I still get a warm glow from looking at the crumpled letter from the Doctor that was addressed just to me and remembering the wonderful feeling of companionship that was created in our group of audience members, previously strangers to one another. I’m grinning now as I think about our shrieks and gasps as we fought one of the scariest Doctor Who villains, of seeing the Tardis up close, of being part of an army patrol led by a valiant captain. I’m trying to equate my own delight as a 30 year old adult to that of an even more (though not much more, to be honest) excitable 13 year old or even a brave one of six. As thrilling as I found the whole experience, it must have been incredible to be a child and be part of this.

The one sticking point for me is that this was an adventure that anyone could have given us. There’s a Doctor Who Experience raking it in at Olympia in London; is The Crash of the Elysium really very different? I don’t think it is. It’s designed with the fans in mind, and for young fans at that, but perhaps this limits rather than liberates the potential for originality and imagination.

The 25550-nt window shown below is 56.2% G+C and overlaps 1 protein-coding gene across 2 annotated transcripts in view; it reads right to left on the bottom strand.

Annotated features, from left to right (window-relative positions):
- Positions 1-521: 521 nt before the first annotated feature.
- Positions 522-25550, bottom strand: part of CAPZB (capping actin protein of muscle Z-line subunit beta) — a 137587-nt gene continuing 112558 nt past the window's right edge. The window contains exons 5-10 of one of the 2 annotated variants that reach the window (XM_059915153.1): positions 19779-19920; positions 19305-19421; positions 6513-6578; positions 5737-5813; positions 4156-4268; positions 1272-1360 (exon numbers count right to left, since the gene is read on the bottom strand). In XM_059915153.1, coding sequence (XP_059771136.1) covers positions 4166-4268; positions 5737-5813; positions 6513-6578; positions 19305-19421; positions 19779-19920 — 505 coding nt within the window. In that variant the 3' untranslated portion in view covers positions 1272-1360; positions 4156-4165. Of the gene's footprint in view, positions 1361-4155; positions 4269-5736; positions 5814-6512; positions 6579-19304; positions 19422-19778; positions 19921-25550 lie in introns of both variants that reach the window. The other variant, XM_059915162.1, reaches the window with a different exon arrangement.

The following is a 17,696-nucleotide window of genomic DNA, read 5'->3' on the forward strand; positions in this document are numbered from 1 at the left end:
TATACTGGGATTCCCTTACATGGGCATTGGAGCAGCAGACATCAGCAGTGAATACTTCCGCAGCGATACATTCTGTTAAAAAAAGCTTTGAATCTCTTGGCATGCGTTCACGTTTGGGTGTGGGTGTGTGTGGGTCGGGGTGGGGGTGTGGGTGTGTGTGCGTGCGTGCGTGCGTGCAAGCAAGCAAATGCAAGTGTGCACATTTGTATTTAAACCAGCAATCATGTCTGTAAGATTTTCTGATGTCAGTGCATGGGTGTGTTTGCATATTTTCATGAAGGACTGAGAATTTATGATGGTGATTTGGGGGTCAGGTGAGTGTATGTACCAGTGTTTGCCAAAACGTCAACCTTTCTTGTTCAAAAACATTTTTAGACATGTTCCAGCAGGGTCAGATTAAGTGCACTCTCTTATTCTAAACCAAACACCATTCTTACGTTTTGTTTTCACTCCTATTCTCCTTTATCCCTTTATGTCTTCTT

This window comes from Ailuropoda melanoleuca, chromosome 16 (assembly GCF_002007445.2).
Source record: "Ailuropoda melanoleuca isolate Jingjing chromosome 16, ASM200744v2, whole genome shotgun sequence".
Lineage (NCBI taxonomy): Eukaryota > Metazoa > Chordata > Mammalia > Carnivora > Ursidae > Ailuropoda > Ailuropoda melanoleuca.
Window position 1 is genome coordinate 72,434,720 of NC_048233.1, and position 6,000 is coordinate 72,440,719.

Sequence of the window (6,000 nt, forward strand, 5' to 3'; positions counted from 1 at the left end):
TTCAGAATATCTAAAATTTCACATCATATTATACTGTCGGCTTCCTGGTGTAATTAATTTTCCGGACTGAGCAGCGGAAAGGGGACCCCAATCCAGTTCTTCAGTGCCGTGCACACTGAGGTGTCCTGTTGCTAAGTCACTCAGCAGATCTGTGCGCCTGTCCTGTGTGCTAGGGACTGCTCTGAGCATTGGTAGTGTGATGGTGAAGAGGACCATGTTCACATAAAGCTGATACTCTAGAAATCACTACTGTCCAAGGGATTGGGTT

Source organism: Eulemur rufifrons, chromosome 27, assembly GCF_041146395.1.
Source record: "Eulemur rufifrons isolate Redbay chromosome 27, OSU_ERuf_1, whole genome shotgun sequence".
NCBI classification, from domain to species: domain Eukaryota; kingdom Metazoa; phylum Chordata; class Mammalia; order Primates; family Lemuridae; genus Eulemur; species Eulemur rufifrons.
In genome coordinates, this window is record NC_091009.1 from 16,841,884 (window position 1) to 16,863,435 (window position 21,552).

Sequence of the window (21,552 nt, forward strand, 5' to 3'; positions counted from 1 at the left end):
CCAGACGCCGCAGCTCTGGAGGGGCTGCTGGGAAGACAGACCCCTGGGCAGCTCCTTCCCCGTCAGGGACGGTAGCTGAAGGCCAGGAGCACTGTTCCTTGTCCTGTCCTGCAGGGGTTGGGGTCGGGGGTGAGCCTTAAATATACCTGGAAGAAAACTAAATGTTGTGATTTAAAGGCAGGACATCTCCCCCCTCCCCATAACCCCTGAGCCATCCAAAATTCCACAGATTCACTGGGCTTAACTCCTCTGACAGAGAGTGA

Though I love everything Who-related, I wanted more in the way of Punchdrunk’s vision. I wanted them to deviate from the path a bit, to break away from the creation of a real life TV experience and into something more theatrical and unexpected; I suppose I really wanted something more of the Punchdrunk aesthetic to merge with this Doctor Whouniverse. In all honesty I’m not sure how they could have done that, but on the evidence of the genre-bending Adam Curtis-collaboration, It Felt Like A Kiss at the last Manchester International Festival – another syncing of TV and theatre – I feel that Felix Barrett and co might have been capable of pulling it off.

The production has so much going for it. The cast are masters of making each team mate feel important at all times and the thrills are undeniably there – for adults and children alike. But I do wonder if there was a degree of complacency at work here, a little bit of laziness – or maybe it’s simpler than that, maybe Doctor Who is just too big and well known, the brand ultimately constrictive to  a company of proven imagination.

Dr Dee – Manchester International Festival

Written for Exeunt Magazine.

Welcome Ladies and Gentleman to the world of Dr Dee. Images are presented for your delectation: an astral monarch is festooned with gold cloth, projected algebraic algorithms and magical incantations stain the stage like tattoos across skin, the planets dance for your pleasure and the spirits are conjured while Damon Albarn gives voice to English folk ballads with exquisite orchestrations.

Albarn’s opera charts the life of Dr John Dee – the 16th century astronomer, mathematician and occultist – from his days as am eager student, devouring reams of literature, to his time in the court of Queen Elizabeth; from young lover to tormented husband. Dee is said to have inspired both Christopher Marlowe’s Doctor Faustus and William Shakespeare’s Prospero.